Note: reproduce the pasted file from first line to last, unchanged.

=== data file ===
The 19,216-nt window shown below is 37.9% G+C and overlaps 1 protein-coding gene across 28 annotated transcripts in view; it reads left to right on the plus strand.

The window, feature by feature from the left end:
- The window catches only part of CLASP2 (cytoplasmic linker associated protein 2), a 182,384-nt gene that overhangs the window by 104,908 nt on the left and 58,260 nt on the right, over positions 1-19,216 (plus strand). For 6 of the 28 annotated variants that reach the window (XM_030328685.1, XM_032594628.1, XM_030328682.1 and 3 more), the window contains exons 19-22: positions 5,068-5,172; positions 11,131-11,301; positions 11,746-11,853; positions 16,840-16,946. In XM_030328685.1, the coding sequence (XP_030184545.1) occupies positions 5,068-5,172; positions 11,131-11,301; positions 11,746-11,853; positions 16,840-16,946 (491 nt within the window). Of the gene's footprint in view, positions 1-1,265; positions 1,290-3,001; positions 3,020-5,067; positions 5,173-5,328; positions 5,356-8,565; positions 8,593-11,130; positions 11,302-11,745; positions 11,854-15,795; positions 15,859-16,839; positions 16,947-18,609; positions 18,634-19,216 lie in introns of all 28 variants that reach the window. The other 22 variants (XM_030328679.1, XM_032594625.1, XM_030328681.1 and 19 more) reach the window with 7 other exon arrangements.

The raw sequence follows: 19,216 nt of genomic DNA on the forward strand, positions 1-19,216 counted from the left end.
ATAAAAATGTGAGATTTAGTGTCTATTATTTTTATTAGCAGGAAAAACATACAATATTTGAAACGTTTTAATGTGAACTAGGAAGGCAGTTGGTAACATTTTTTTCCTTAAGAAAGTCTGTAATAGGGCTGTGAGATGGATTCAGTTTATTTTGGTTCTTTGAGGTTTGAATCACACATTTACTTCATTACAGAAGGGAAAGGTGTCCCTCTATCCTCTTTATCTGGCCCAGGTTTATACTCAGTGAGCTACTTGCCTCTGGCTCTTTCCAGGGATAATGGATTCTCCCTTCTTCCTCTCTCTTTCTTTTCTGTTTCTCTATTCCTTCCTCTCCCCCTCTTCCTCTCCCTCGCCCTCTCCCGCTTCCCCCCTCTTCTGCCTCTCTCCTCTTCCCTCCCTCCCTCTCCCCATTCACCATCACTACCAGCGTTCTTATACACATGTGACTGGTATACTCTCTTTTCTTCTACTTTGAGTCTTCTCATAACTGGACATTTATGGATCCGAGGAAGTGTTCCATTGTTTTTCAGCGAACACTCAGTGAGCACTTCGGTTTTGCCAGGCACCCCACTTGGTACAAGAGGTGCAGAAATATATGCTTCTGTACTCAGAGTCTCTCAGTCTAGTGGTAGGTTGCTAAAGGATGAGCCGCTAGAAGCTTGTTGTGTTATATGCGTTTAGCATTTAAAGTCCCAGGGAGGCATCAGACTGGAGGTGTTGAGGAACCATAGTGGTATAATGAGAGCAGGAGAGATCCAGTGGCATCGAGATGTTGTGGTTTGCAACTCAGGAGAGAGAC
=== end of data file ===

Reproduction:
The 19,216-nt window shown below is 37.9% G+C and overlaps 1 protein-coding gene across 28 annotated transcripts in view; it reads left to right on the plus strand.

The window, feature by feature from the left end:
- The window catches only part of CLASP2 (cytoplasmic linker associated protein 2), a 182,384-nt gene that overhangs the window by 104,908 nt on the left and 58,260 nt on the right, over positions 1-19,216 (plus strand). For 6 of the 28 annotated variants that reach the window (XM_030328685.1, XM_032594628.1, XM_030328682.1 and 3 more), the window contains exons 19-22: positions 5,068-5,172; positions 11,131-11,301; positions 11,746-11,853; positions 16,840-16,946. In XM_030328685.1, the coding sequence (XP_030184545.1) occupies positions 5,068-5,172; positions 11,131-11,301; positions 11,746-11,853; positions 16,840-16,946 (491 nt within the window). Of the gene's footprint in view, positions 1-1,265; positions 1,290-3,001; positions 3,020-5,067; positions 5,173-5,328; positions 5,356-8,565; positions 8,593-11,130; positions 11,302-11,745; positions 11,854-15,795; positions 15,859-16,839; positions 16,947-18,609; positions 18,634-19,216 lie in introns of all 28 variants that reach the window. The other 22 variants (XM_030328679.1, XM_032594625.1, XM_030328681.1 and 19 more) reach the window with 7 other exon arrangements.

The raw sequence follows: 19,216 nt of genomic DNA on the forward strand, positions 1-19,216 counted from the left end.
ATAAAAATGTGAGATTTAGTGTCTATTATTTTTATTAGCAGGAAAAACATACAATATTTGAAACGTTTTAATGTGAACTAGGAAGGCAGTTGGTAACATTTTTTTCCTTAAGAAAGTCTGTAATAGGGCTGTGAGATGGATTCAGTTTATTTTGGTTCTTTGAGGTTTGAATCACACATTTACTTCATTACAGAAGGGAAAGGTGTCCCTCTATCCTCTTTATCTGGCCCAGGTTTATACTCAGTGAGCTACTTGCCTCTGGCTCTTTCCAGGGATAATGGATTCTCCCTTCTTCCTCTCTCTTTCTTTTCTGTTTCTCTATTCCTTCCTCTCCCCCTCTTCCTCTCCCTCGCCCTCTCCCGCTTCCCCCCTCTTCTGCCTCTCTCCTCTTCCCTCCCTCCCTCTCCCCATTCACCATCACTACCAGCGTTCTTATACACATGTGACTGGTATACTCTCTTTTCTTCTACTTTGAGTCTTCTCATAACTGGACATTTATGGATCCGAGGAAGTGTTCCATTGTTTTTCAGCGAACACTCAGTGAGCACTTCGGTTTTGCCAGGCACCCCACTTGGTACAAGAGGTGCAGAAATATATGCTTCTGTACTCAGAGTCTCTCAGTCTAGTGGTAGGTTGCTAAAGGATGAGCCGCTAGAAGCTTGTTGTGTTATATGCGTTTAGCATTTAAAGTCCCAGGGAGGCATCAGACTGGAGGTGTTGAGGAACCATAGTGGTATAATGAGAGCAGGAGAGATCCAGTGGCATCGAGATGTTGTGGTTTGCAACTCAGGAGAGAGAC